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Guest opinion: To make paradise, stop putting up parking lots

kielparkinglead

The planned parking garage and hotel are shown in green. All the whited-out areas are spaces where there is an existing above-ground parking lot. This does not include on-street parking or below-ground parking.
(Image: Google)

This is a guest post by Kiel Johnson, a resident of the Lloyd District who operates the Go By Bike shop and valet.

The Portland Development Commission’s startling new approach of publicly financing massive parking garages to pay their future operating costs should concern any citizen who does not want Detroit-style bankrupt public spaces.

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Why does Multnomah County allow auto parking on the Morrison Bridge bike path?

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bridgeparkinglead

Not a parking spot. Or is it?
(Photo: Jason J.)

Have you ever noticed a car parked on the Morrison Bridge bicycling and walking path?

As one of Portland’s precious few pieces of physically protected, non-motorized travel space it sure seems like a bad place to park. It would be one thing if this was a rogue private citizen, but in this case the cars belong to Multnomah County employees.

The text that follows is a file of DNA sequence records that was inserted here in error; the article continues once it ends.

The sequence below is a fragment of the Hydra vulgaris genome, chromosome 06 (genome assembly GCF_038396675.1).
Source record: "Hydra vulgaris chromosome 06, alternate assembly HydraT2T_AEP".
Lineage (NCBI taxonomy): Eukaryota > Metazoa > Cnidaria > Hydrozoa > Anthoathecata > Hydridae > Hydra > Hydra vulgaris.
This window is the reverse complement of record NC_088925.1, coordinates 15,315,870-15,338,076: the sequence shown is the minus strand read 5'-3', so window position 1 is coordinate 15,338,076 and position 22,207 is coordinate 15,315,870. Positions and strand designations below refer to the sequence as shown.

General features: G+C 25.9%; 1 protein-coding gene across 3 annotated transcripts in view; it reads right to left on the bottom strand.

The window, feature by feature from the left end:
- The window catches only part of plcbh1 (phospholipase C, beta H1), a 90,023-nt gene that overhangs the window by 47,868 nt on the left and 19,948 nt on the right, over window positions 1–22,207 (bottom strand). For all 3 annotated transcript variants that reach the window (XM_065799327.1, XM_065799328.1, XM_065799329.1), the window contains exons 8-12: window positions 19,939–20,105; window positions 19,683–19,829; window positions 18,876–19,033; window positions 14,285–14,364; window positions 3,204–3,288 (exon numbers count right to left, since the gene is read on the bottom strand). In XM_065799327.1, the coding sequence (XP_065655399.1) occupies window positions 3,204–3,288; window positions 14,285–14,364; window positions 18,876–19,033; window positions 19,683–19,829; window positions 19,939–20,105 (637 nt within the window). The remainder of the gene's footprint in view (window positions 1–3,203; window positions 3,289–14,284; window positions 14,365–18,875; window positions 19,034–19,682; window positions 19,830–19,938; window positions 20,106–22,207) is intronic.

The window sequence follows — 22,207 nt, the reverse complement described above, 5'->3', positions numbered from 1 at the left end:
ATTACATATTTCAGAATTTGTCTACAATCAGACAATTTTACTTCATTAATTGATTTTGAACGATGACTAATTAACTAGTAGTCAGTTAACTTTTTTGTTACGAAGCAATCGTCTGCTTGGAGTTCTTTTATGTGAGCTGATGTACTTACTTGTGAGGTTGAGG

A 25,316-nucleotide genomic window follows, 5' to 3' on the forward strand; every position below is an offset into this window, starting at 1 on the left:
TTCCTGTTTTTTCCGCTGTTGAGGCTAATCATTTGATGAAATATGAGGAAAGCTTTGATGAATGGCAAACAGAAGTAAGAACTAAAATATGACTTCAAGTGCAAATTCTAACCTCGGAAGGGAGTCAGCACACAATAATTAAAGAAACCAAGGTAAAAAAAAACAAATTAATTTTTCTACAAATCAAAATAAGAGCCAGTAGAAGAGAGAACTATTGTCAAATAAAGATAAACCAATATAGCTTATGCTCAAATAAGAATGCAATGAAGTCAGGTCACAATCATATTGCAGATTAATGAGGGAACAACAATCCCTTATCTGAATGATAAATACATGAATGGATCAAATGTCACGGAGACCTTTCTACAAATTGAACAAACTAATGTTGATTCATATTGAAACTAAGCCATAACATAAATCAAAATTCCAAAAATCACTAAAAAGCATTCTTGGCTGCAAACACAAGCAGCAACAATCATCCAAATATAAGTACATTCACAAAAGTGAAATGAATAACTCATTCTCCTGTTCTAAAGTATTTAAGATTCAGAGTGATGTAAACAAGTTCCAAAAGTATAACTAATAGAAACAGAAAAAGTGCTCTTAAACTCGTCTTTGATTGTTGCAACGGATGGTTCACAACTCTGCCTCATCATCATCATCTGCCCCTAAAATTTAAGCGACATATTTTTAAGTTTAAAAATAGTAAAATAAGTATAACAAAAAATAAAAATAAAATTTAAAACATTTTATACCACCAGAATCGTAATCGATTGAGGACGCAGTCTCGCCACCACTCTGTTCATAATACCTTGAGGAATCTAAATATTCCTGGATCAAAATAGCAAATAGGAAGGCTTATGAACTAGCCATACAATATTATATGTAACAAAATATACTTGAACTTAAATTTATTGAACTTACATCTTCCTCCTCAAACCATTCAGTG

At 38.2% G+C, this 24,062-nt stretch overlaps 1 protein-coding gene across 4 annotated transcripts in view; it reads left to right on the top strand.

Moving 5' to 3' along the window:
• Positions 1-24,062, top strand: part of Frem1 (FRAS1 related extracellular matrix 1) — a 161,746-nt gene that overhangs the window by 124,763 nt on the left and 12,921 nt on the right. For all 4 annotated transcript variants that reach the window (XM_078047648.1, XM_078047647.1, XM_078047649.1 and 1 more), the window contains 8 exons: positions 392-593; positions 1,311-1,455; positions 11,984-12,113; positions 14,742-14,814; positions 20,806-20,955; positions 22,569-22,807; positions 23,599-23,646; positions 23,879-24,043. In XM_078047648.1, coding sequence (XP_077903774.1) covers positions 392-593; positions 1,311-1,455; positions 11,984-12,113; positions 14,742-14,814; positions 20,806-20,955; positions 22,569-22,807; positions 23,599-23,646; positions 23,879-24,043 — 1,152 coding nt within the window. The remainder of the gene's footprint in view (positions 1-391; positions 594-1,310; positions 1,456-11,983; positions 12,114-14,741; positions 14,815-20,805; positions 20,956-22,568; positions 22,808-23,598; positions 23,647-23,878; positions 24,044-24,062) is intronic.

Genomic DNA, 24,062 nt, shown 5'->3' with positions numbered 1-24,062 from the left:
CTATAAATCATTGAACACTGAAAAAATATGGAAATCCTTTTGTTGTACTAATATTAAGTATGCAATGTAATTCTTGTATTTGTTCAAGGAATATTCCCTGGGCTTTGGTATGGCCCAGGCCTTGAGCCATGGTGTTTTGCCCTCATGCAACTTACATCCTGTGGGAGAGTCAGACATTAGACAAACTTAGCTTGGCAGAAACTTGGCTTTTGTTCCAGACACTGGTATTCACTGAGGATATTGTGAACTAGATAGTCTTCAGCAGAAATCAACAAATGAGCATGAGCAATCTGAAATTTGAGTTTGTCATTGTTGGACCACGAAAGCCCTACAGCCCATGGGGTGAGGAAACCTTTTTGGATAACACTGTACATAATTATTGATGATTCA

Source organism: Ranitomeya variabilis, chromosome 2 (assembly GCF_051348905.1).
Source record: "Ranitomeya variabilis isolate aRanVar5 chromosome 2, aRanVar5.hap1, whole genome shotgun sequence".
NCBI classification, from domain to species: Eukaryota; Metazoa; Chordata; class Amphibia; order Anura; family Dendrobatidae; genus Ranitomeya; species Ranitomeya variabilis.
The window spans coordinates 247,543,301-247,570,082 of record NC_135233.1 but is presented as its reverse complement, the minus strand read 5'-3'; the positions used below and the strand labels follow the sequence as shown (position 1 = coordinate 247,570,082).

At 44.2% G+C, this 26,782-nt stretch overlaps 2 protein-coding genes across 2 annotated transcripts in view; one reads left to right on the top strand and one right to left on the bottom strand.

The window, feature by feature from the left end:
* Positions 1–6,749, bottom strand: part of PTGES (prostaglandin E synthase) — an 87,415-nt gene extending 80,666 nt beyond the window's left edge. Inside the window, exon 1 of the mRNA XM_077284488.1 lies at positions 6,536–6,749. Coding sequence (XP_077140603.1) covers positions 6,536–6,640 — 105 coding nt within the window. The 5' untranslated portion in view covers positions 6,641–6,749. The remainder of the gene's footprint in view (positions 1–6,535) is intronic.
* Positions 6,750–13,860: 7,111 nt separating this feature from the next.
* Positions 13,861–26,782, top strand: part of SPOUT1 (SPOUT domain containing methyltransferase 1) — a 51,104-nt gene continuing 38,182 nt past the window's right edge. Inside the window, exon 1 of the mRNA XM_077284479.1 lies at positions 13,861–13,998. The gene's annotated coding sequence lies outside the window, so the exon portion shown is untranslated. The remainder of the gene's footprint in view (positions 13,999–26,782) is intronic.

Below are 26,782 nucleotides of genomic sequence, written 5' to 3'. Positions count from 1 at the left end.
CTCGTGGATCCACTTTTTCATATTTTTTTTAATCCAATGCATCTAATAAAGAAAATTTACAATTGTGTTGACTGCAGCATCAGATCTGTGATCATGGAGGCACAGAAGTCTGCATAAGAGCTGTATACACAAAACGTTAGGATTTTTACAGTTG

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City wants taxpayers to finance $26 million hotel parking garage next to light rail

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An architect’s rendering of the proposed six-story parking garage in the Rose Quarter.
The viaduct on the left is Interstate 5.
(Renderings via NextPortland)

The city’s economic development agency agreed this month to have city taxpayers make an eight-figure bet that driving to the Rose Quarter area is going to remain popular for decades.

The Portland Development Commission voted Feb. 10 to borrow $26 million from one of its property tax funds to build a new 425-stall parking garage on public land between NE Holladay Street, Multnomah Street, 1st Avenue and 2nd Avenue, across the street from the Rose Quarter Transit Center.